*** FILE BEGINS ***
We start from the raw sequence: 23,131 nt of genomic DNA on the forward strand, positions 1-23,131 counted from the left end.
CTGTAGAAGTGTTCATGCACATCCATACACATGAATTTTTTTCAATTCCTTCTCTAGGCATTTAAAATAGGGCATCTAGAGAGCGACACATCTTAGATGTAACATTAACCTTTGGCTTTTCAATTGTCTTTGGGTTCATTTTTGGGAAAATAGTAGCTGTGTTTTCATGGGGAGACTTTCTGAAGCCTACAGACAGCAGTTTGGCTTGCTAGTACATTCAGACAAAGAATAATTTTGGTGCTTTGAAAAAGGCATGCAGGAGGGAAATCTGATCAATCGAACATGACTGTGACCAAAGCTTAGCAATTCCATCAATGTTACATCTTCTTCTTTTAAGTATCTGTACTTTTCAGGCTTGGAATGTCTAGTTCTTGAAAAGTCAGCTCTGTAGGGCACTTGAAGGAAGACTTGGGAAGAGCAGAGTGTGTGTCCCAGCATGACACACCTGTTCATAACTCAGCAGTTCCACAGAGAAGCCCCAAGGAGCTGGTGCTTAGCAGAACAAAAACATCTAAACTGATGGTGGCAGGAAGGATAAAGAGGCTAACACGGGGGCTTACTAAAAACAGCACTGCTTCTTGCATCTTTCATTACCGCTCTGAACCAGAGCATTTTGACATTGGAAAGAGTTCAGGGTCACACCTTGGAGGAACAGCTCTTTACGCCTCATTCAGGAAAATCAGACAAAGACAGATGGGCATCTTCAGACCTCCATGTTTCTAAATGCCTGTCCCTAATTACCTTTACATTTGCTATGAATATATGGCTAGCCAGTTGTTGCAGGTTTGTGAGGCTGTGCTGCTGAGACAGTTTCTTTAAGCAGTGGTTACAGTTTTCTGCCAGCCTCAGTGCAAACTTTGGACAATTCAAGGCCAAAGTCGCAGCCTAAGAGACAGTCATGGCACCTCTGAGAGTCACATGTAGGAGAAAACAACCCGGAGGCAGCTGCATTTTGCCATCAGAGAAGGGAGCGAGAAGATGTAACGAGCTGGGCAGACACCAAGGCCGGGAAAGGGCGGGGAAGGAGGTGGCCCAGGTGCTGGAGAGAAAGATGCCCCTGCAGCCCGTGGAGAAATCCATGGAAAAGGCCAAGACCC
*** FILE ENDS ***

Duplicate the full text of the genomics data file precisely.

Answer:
We start from the raw sequence: 23,131 nt of genomic DNA on the forward strand, positions 1-23,131 counted from the left end.
CTGTAGAAGTGTTCATGCACATCCATACACATGAATTTTTTTCAATTCCTTCTCTAGGCATTTAAAATAGGGCATCTAGAGAGCGACACATCTTAGATGTAACATTAACCTTTGGCTTTTCAATTGTCTTTGGGTTCATTTTTGGGAAAATAGTAGCTGTGTTTTCATGGGGAGACTTTCTGAAGCCTACAGACAGCAGTTTGGCTTGCTAGTACATTCAGACAAAGAATAATTTTGGTGCTTTGAAAAAGGCATGCAGGAGGGAAATCTGATCAATCGAACATGACTGTGACCAAAGCTTAGCAATTCCATCAATGTTACATCTTCTTCTTTTAAGTATCTGTACTTTTCAGGCTTGGAATGTCTAGTTCTTGAAAAGTCAGCTCTGTAGGGCACTTGAAGGAAGACTTGGGAAGAGCAGAGTGTGTGTCCCAGCATGACACACCTGTTCATAACTCAGCAGTTCCACAGAGAAGCCCCAAGGAGCTGGTGCTTAGCAGAACAAAAACATCTAAACTGATGGTGGCAGGAAGGATAAAGAGGCTAACACGGGGGCTTACTAAAAACAGCACTGCTTCTTGCATCTTTCATTACCGCTCTGAACCAGAGCATTTTGACATTGGAAAGAGTTCAGGGTCACACCTTGGAGGAACAGCTCTTTACGCCTCATTCAGGAAAATCAGACAAAGACAGATGGGCATCTTCAGACCTCCATGTTTCTAAATGCCTGTCCCTAATTACCTTTACATTTGCTATGAATATATGGCTAGCCAGTTGTTGCAGGTTTGTGAGGCTGTGCTGCTGAGACAGTTTCTTTAAGCAGTGGTTACAGTTTTCTGCCAGCCTCAGTGCAAACTTTGGACAATTCAAGGCCAAAGTCGCAGCCTAAGAGACAGTCATGGCACCTCTGAGAGTCACATGTAGGAGAAAACAACCCGGAGGCAGCTGCATTTTGCCATCAGAGAAGGGAGCGAGAAGATGTAACGAGCTGGGCAGACACCAAGGCCGGGAAAGGGCGGGGAAGGAGGTGGCCCAGGTGCTGGAGAGAAAGATGCCCCTGCAGCCCGTGGAGAAATCCATGGAAAAGGCCAAGACCC